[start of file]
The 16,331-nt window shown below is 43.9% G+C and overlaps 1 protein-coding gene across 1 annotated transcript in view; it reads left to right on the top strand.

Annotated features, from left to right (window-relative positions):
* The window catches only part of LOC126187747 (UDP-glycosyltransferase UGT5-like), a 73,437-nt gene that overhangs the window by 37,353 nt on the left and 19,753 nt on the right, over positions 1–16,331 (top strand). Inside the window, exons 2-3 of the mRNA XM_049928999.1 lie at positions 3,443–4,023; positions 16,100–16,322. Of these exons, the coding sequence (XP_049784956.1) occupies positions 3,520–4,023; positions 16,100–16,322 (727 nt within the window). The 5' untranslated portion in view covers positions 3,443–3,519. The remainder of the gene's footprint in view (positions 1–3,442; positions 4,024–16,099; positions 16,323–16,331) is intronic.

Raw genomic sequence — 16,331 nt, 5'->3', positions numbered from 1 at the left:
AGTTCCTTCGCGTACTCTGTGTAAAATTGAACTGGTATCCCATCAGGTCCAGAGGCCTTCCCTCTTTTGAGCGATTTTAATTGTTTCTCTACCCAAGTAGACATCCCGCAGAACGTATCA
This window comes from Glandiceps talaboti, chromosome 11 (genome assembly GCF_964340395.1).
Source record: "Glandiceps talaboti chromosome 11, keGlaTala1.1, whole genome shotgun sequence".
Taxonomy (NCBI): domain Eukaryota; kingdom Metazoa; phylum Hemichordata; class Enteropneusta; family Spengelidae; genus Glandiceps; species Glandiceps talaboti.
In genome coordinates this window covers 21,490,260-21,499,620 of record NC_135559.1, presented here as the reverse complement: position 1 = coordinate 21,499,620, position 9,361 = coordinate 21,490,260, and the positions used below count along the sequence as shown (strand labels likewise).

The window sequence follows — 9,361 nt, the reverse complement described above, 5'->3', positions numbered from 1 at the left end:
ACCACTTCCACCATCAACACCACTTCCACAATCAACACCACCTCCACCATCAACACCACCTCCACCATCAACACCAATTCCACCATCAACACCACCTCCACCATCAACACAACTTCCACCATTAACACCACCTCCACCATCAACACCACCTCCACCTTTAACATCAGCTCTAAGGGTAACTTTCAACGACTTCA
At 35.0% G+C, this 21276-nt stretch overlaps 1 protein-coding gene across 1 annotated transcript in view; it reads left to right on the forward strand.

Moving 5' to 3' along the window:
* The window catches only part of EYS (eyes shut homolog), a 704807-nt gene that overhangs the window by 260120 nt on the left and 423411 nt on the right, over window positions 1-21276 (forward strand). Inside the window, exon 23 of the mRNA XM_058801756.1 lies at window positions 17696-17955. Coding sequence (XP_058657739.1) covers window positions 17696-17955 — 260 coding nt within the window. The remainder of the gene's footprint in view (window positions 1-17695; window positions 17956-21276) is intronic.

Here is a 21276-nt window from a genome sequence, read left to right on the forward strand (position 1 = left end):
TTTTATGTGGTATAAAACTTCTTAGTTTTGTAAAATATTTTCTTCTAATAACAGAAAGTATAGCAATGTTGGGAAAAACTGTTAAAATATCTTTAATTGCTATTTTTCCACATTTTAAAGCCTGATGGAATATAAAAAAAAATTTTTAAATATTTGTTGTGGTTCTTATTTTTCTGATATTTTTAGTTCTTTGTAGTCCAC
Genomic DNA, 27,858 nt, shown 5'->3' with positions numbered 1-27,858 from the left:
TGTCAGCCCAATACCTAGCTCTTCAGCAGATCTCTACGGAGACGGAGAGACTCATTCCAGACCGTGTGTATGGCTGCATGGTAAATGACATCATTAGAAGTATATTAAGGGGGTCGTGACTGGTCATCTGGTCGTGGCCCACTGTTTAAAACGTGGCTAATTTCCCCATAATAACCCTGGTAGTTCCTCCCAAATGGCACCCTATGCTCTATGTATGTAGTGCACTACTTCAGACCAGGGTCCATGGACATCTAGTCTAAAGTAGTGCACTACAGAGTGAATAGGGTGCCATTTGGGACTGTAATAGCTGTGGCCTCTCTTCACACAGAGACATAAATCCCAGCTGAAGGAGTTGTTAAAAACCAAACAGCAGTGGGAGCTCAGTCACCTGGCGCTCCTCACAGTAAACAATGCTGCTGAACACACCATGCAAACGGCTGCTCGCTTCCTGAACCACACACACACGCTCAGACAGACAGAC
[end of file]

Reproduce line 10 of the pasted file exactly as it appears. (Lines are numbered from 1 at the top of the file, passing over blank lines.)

The window sequence follows — 9,361 nt, the reverse complement described above, 5'->3', positions numbered from 1 at the left end: